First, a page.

O'Donnell relieved to be away from NRL - Sports News - Fanatics - the world's biggest events

O'Donnell relieved to be away from NRL

By Ian Laybourn, 02/03/2011 06:03:31 PM Comments (0)

Former North Queensland and NSW enforcer Luke O'Donnell is glad to see the back of the NRL judiciary as he gets to grips with life in the Super League with Huddersfield.

O'Donnell left the Cowboys as the most suspended player in NRL history, spending a total of 29 weeks on the sidelines since 2000.

The last of his 10 bans was for a dangerous throw on Queensland winger Darius Boyd during the second State of Origin clash in Sydney last year that sparked an all-in brawl.

The former Test star admits his disillusionment with the judiciary system was part of the reason for his decision to start afresh in the bitterly cold Yorkshire winter.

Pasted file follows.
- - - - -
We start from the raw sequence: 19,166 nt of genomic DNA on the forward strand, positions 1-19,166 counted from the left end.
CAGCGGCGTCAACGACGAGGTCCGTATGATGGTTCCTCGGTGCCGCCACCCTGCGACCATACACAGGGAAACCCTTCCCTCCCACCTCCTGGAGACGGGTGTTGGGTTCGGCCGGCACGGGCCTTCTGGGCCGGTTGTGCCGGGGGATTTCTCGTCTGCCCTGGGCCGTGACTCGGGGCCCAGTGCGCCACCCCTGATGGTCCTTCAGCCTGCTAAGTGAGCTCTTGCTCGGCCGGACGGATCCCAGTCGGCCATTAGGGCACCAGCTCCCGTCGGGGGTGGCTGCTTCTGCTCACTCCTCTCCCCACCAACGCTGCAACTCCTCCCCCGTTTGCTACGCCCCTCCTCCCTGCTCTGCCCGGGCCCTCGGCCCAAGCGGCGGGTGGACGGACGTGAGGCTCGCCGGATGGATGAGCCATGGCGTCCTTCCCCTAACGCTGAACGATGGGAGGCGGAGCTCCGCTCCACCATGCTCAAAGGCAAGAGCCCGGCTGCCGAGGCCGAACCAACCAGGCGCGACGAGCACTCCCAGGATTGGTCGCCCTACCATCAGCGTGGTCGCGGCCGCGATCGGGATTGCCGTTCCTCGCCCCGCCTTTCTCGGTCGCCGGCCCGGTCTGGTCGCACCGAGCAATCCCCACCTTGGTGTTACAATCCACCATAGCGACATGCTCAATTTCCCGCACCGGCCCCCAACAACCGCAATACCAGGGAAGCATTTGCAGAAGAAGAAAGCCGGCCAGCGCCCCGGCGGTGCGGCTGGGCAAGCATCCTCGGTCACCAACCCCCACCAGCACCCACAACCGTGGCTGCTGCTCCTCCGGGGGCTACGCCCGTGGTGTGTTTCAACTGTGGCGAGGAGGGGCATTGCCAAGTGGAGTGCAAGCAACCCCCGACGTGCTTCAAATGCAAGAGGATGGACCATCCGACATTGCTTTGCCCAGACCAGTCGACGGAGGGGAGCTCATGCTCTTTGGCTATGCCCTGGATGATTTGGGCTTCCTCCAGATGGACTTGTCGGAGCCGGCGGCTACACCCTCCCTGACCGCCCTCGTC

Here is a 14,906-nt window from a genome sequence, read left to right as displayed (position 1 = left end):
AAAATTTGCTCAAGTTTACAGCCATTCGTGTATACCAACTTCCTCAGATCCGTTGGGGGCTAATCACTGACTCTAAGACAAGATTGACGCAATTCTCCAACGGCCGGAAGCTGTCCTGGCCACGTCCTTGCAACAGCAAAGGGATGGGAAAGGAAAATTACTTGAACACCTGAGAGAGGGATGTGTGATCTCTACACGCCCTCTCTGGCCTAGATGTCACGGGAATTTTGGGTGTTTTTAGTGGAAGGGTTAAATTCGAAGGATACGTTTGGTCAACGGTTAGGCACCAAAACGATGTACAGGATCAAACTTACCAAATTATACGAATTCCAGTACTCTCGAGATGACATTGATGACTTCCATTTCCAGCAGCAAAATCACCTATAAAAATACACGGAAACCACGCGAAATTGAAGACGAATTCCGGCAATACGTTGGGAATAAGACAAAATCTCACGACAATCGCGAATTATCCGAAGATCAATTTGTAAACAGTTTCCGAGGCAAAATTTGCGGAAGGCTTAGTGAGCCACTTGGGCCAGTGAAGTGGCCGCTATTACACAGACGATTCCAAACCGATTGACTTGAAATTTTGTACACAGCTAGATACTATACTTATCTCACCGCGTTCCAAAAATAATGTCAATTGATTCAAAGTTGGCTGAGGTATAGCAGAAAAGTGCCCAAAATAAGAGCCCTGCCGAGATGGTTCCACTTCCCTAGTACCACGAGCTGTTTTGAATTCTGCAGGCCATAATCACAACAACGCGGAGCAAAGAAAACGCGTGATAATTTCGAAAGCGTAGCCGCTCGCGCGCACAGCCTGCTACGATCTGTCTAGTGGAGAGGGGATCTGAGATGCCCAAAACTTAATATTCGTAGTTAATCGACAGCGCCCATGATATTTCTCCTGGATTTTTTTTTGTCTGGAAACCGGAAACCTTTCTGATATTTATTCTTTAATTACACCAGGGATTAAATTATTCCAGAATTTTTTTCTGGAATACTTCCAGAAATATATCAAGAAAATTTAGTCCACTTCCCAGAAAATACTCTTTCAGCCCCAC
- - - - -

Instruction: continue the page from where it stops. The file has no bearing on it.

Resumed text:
"The way the system works in Australia is very harsh if you've had a couple of penalties," he said.

"It's a loading system and it's crazy how it works. You can be charged with a careless high tackle three years before and then charged with a dangerous throw which is something completely different and you cop a loading. It's pretty silly.

"I didn't enjoy my footy at times because of all the suspensions and it was really disappointing considering I work so hard and then come game time you feel like you have a target on your head.

"It's good just to get away from pressures like that. Everything is scrutinised so heavily over there."

O'Donnell, who left behind him temperatures of 33 degrees in Townsville in November and had to cope with minus 13 on arrival in Yorkshire.

And he admits he is still getting to grips with the difficult playing conditions.

"At Castleford it was probably the heaviest pitch I've ever played on in my life," he said of Huddersfield's second-round match against the Tigers which they lost 18-12," he said.

"I've played on some muddy pitches in Australia but that was really tough going. It's something I'm going to have to get used to in the first couple of months over here.

"The boys said that's usually the way. At first you play a fair bit of wet-weather footy and then it dries up and speeds up a lot more. I've all that to look forward to."

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